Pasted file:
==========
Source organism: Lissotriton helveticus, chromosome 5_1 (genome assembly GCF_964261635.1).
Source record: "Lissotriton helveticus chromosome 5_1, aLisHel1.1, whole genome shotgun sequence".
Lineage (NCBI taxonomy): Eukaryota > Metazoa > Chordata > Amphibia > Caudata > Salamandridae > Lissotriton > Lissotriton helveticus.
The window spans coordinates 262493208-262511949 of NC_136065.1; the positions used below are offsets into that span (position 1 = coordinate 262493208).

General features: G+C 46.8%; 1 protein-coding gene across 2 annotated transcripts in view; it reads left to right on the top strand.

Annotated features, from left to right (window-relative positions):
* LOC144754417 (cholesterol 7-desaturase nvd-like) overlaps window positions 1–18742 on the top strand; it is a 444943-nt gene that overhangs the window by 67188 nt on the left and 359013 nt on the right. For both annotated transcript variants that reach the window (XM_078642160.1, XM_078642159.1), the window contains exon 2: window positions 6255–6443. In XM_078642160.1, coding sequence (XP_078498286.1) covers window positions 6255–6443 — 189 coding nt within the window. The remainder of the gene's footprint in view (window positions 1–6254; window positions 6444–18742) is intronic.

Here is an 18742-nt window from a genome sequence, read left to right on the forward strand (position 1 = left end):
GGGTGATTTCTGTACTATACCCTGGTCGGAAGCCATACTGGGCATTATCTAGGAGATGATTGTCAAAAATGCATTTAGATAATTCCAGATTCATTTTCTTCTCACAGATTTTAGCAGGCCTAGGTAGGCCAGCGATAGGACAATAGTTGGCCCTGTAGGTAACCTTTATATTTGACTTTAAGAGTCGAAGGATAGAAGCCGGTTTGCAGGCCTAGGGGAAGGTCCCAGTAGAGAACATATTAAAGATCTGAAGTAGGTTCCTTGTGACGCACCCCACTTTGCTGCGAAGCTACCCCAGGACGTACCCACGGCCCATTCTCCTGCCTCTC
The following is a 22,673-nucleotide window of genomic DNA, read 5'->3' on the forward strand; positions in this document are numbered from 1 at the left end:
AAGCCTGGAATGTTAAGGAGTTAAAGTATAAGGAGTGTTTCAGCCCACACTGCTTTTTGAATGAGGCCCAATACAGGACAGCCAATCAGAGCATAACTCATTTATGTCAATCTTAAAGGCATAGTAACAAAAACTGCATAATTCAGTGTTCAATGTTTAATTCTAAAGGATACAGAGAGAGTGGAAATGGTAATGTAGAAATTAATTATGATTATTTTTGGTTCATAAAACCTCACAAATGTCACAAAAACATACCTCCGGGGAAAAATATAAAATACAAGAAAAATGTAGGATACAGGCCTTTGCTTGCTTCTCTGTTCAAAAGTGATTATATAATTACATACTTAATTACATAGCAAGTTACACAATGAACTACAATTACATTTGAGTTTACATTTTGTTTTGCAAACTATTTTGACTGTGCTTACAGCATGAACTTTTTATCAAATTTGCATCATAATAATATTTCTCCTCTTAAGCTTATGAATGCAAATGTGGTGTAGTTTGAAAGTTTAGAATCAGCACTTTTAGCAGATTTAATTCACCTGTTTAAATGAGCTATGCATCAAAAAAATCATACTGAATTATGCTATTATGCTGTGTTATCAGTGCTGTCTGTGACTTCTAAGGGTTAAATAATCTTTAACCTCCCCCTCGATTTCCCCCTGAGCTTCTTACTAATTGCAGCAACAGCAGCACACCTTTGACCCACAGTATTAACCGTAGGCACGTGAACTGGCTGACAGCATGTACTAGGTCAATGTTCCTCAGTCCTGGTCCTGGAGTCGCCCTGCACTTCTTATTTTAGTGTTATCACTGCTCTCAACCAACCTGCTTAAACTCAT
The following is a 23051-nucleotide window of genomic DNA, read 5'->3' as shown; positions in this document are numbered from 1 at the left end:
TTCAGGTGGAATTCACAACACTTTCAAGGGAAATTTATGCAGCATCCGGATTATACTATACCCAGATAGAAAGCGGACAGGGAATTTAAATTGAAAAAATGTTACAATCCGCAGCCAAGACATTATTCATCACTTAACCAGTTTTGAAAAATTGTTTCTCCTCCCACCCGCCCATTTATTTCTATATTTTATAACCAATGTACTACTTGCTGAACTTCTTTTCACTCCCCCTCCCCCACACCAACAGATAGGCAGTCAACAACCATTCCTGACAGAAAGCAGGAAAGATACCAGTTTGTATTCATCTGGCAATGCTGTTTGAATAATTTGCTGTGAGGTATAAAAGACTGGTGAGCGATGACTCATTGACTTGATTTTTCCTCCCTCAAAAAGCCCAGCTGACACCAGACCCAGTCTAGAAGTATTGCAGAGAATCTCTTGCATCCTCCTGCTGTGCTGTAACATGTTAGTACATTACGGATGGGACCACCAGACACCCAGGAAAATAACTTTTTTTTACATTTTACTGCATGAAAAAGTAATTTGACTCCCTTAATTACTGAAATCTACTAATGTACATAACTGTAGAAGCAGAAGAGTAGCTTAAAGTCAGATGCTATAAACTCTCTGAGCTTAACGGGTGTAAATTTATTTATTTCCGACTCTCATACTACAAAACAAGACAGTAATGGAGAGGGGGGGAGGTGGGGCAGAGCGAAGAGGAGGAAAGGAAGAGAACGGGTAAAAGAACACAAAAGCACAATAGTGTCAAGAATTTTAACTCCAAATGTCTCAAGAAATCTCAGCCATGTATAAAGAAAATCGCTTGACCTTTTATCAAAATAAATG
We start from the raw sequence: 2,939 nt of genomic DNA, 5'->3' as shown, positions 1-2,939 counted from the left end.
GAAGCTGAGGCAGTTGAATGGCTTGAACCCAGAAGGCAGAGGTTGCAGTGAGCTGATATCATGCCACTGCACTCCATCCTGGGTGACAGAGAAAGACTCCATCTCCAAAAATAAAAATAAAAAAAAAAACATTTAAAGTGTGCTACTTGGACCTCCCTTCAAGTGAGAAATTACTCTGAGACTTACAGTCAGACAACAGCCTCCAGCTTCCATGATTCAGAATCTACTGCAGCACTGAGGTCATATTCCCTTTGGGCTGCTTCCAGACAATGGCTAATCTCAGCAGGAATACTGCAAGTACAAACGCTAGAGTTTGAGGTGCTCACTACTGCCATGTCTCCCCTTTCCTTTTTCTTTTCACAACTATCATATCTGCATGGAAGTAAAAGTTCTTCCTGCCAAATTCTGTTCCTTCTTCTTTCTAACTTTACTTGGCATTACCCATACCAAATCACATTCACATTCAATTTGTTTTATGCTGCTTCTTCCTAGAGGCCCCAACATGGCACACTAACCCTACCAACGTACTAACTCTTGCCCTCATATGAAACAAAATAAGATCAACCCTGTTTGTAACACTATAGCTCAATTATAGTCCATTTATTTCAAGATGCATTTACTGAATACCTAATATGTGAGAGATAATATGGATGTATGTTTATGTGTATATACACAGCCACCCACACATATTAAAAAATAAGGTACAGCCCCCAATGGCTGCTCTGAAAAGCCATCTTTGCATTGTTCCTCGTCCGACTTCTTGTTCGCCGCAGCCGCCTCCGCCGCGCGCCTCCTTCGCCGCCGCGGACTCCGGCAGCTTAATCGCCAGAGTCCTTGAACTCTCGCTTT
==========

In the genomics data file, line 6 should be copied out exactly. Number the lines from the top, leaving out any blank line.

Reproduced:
Annotated features, from left to right (window-relative positions):